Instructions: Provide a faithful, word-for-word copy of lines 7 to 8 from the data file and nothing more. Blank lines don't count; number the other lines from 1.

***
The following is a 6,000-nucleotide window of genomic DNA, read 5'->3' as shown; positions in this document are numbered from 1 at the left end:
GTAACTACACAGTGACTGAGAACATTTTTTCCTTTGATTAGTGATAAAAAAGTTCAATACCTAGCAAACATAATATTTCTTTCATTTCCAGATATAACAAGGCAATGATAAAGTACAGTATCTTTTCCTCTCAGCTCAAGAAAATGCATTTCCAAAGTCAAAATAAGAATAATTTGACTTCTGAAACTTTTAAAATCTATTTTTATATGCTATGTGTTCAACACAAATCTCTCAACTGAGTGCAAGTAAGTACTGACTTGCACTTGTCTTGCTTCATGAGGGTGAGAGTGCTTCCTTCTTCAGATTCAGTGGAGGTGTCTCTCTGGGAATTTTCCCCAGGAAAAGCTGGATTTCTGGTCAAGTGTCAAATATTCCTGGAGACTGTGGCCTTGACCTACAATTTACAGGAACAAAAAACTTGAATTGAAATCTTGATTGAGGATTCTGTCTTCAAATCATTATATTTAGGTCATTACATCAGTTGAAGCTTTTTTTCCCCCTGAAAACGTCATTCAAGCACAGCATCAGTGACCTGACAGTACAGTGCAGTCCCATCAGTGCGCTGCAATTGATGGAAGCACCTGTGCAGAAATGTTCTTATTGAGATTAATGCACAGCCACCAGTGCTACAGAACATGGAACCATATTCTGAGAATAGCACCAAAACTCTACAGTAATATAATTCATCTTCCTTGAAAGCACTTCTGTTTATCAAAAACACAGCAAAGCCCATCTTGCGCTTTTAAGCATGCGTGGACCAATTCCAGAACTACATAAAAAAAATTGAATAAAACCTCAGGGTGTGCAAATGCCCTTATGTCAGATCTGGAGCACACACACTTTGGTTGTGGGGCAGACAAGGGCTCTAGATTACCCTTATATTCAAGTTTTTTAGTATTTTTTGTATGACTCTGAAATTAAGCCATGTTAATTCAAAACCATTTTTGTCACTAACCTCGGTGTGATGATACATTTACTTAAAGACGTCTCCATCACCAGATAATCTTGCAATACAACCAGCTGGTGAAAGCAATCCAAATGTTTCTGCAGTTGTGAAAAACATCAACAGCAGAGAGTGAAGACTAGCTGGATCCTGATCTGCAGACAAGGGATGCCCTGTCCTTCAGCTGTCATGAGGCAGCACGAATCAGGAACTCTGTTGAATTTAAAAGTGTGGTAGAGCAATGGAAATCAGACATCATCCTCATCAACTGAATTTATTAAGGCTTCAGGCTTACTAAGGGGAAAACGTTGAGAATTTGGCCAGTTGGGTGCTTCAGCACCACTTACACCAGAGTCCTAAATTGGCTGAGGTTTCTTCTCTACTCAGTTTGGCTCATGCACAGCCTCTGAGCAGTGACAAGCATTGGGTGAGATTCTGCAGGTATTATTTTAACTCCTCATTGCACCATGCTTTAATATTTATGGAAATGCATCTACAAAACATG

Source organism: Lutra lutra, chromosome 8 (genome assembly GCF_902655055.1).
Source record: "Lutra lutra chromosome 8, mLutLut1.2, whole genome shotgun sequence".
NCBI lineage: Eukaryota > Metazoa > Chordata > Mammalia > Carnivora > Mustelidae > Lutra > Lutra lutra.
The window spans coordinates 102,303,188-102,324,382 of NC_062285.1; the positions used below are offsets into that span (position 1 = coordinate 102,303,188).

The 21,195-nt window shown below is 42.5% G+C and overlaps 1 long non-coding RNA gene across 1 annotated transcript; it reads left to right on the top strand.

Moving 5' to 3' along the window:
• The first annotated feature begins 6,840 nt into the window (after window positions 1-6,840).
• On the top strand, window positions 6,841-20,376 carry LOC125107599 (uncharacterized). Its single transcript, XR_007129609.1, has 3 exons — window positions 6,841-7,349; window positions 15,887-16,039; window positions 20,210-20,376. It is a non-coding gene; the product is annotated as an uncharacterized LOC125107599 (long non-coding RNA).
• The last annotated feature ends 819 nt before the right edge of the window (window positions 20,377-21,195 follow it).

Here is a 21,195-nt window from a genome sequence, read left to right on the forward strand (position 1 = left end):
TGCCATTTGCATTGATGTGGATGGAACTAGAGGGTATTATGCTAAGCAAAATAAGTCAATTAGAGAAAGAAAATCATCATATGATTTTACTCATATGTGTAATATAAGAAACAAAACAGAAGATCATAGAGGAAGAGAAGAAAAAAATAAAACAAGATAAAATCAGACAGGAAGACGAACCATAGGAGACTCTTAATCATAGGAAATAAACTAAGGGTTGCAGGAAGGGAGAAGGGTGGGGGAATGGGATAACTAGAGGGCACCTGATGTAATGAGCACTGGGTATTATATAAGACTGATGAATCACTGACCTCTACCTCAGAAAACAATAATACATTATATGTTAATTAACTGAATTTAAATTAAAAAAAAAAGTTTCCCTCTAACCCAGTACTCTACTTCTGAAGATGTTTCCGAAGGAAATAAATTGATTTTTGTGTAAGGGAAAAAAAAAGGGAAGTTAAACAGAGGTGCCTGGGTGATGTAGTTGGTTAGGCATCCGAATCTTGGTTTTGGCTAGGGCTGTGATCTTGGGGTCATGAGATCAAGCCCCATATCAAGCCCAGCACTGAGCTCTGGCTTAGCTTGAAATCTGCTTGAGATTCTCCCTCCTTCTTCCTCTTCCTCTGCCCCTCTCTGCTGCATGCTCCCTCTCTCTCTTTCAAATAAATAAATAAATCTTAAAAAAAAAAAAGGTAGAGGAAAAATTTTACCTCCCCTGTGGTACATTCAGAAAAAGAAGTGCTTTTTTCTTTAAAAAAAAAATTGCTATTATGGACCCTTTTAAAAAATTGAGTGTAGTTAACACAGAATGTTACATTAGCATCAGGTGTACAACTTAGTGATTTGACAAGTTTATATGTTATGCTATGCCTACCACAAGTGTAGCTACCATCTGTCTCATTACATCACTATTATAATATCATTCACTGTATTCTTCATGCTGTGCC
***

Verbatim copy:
The 21,195-nt window shown below is 42.5% G+C and overlaps 1 long non-coding RNA gene across 1 annotated transcript; it reads left to right on the top strand.

Moving 5' to 3' along the window: